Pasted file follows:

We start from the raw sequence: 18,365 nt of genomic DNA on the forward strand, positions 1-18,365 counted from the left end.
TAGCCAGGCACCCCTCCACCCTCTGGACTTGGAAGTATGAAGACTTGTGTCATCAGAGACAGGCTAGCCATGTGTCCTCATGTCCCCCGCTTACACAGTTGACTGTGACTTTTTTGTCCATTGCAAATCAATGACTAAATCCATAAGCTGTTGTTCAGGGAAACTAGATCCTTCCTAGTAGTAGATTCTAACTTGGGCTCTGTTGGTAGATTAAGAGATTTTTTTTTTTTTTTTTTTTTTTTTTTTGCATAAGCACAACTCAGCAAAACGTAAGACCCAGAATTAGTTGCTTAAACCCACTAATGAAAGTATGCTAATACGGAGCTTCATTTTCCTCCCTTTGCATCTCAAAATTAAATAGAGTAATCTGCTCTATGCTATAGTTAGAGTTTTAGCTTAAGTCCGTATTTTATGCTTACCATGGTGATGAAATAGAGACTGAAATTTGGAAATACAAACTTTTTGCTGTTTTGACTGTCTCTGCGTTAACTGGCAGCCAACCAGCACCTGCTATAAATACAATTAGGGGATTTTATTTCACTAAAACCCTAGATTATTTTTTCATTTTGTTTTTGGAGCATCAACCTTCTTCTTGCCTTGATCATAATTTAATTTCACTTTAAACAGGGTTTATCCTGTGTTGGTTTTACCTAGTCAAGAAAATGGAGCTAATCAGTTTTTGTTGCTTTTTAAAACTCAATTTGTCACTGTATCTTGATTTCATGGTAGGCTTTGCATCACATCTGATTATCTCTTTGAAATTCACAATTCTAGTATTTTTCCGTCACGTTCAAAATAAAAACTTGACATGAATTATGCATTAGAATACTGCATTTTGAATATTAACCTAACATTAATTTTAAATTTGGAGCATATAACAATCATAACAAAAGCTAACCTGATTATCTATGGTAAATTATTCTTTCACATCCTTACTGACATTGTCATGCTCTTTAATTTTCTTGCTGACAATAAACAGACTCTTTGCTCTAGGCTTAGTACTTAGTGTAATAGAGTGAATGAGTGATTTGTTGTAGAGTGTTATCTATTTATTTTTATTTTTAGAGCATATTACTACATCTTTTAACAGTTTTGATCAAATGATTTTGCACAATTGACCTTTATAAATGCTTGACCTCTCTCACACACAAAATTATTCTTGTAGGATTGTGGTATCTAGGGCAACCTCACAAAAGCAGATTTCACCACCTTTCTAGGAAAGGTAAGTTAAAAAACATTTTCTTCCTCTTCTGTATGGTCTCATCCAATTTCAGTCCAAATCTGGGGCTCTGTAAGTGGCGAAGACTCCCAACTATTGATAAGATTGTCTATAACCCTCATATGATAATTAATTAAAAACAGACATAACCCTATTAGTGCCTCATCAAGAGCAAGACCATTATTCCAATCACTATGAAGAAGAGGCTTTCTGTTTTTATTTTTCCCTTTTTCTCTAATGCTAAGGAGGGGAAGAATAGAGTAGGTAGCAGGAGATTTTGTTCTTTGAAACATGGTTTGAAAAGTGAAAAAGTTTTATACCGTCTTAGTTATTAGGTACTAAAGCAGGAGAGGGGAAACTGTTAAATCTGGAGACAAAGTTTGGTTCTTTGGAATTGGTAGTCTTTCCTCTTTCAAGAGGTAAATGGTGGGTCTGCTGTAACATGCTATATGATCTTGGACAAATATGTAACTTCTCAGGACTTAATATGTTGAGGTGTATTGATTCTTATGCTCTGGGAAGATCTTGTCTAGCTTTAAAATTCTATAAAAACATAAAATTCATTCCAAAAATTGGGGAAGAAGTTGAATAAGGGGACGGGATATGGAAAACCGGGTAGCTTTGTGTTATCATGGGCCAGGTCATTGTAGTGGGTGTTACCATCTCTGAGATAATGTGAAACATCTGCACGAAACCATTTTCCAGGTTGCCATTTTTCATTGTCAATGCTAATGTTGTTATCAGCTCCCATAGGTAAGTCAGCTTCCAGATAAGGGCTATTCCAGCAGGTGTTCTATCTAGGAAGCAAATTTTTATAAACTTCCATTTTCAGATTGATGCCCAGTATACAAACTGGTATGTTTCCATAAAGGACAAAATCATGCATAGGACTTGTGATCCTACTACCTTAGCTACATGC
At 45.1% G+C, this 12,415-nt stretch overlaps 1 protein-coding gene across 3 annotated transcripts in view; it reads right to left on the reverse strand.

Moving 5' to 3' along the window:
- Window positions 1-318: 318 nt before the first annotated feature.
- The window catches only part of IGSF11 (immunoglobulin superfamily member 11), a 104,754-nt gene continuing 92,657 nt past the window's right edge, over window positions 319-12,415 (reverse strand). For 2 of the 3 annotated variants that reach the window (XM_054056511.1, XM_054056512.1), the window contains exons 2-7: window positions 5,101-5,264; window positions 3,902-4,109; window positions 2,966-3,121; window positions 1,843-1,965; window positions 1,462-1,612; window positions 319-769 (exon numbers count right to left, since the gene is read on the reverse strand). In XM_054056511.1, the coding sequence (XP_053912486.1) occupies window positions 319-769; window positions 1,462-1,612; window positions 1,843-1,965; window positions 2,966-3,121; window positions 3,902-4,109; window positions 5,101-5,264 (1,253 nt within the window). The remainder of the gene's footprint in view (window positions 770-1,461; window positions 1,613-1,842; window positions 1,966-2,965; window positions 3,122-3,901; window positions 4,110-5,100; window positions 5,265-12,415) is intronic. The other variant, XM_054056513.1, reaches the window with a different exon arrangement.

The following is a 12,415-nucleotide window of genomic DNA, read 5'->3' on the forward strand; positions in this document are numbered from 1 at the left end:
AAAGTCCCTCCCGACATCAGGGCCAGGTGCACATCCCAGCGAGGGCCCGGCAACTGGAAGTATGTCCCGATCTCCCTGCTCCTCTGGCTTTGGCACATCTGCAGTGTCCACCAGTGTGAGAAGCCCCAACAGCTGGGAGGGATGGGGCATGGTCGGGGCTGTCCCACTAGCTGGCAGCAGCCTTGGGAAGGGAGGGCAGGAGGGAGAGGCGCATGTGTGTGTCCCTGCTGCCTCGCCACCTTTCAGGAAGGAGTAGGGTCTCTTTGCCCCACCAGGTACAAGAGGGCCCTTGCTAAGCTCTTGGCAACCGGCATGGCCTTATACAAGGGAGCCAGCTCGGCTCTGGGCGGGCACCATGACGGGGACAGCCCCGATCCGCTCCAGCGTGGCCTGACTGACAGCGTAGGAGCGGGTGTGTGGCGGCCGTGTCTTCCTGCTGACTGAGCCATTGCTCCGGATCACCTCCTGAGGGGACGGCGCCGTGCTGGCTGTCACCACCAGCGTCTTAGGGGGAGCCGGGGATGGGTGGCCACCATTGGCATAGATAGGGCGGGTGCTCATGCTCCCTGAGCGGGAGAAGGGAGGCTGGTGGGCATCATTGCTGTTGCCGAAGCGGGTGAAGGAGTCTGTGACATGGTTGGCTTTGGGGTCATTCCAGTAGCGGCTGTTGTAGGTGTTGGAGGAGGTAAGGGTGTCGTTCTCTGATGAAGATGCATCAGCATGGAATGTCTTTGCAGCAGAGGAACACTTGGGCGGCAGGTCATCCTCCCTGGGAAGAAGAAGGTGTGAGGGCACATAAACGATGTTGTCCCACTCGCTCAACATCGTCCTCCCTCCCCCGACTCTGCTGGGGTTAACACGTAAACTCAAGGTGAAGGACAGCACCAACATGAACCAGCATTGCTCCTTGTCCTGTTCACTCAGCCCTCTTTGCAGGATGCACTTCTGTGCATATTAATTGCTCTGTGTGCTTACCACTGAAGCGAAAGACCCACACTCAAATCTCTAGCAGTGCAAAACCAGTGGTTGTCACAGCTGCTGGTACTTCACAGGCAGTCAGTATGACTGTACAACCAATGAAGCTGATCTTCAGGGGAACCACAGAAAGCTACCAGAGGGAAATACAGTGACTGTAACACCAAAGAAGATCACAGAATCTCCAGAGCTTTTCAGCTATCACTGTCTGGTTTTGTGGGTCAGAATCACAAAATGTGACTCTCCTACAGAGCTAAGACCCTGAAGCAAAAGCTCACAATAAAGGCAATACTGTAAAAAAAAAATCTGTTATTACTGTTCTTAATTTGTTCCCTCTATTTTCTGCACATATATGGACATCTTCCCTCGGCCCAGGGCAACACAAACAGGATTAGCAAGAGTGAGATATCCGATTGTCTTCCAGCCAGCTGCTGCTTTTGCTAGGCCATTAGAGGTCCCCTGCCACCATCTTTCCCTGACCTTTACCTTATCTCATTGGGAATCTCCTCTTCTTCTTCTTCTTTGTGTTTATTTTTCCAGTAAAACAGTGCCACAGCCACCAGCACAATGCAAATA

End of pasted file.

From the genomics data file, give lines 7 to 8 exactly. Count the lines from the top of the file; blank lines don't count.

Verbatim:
The following is a 12,415-nucleotide window of genomic DNA, read 5'->3' on the forward strand; positions in this document are numbered from 1 at the left end:
AAAGTCCCTCCCGACATCAGGGCCAGGTGCACATCCCAGCGAGGGCCCGGCAACTGGAAGTATGTCCCGATCTCCCTGCTCCTCTGGCTTTGGCACATCTGCAGTGTCCACCAGTGTGAGAAGCCCCAACAGCTGGGAGGGATGGGGCATGGTCGGGGCTGTCCCACTAGCTGGCAGCAGCCTTGGGAAGGGAGGGCAGGAGGGAGAGGCGCATGTGTGTGTCCCTGCTGCCTCGCCACCTTTCAGGAAGGAGTAGGGTCTCTTTGCCCCACCAGGTACAAGAGGGCCCTTGCTAAGCTCTTGGCAACCGGCATGGCCTTATACAAGGGAGCCAGCTCGGCTCTGGGCGGGCACCATGACGGGGACAGCCCCGATCCGCTCCAGCGTGGCCTGACTGACAGCGTAGGAGCGGGTGTGTGGCGGCCGTGTCTTCCTGCTGACTGAGCCATTGCTCCGGATCACCTCCTGAGGGGACGGCGCCGTGCTGGCTGTCACCACCAGCGTCTTAGGGGGAGCCGGGGATGGGTGGCCACCATTGGCATAGATAGGGCGGGTGCTCATGCTCCCTGAGCGGGAGAAGGGAGGCTGGTGGGCATCATTGCTGTTGCCGAAGCGGGTGAAGGAGTCTGTGACATGGTTGGCTTTGGGGTCATTCCAGTAGCGGCTGTTGTAGGTGTTGGAGGAGGTAAGGGTGTCGTTCTCTGATGAAGATGCATCAGCATGGAATGTCTTTGCAGCAGAGGAACACTTGGGCGGCAGGTCATCCTCCCTGGGAAGAAGAAGGTGTGAGGGCACATAAACGATGTTGTCCCACTCGCTCAACATCGTCCTCCCTCCCCCGACTCTGCTGGGGTTAACACGTAAACTCAAGGTGAAGGACAGCACCAACATGAACCAGCATTGCTCCTTGTCCTGTTCACTCAGCCCTCTTTGCAGGATGCACTTCTGTGCATATTAATTGCTCTGTGTGCTTACCACTGAAGCGAAAGACCCACACTCAAATCTCTAGCAGTGCAAAACCAGTGGTTGTCACAGCTGCTGGTACTTCACAGGCAGTCAGTATGACTGTACAACCAATGAAGCTGATCTTCAGGGGAACCACAGAAAGCTACCAGAGGGAAATACAGTGACTGTAACACCAAAGAAGATCACAGAATCTCCAGAGCTTTTCAGCTATCACTGTCTGGTTTTGTGGGTCAGAATCACAAAATGTGACTCTCCTACAGAGCTAAGACCCTGAAGCAAAAGCTCACAATAAAGGCAATACTGTAAAAAAAAAATCTGTTATTACTGTTCTTAATTTGTTCCCTCTATTTTCTGCACATATATGGACATCTTCCCTCGGCCCAGGGCAACACAAACAGGATTAGCAAGAGTGAGATATCCGATTGTCTTCCAGCCAGCTGCTGCTTTTGCTAGGCCATTAGAGGTCCCCTGCCACCATCTTTCCCTGACCTTTACCTTATCTCATTGGGAATCTCCTCTTCTTCTTCTTCTTTGTGTTTATTTTTCCAGTAAAACAGTGCCACAGCCACCAGCACAATGCAAATA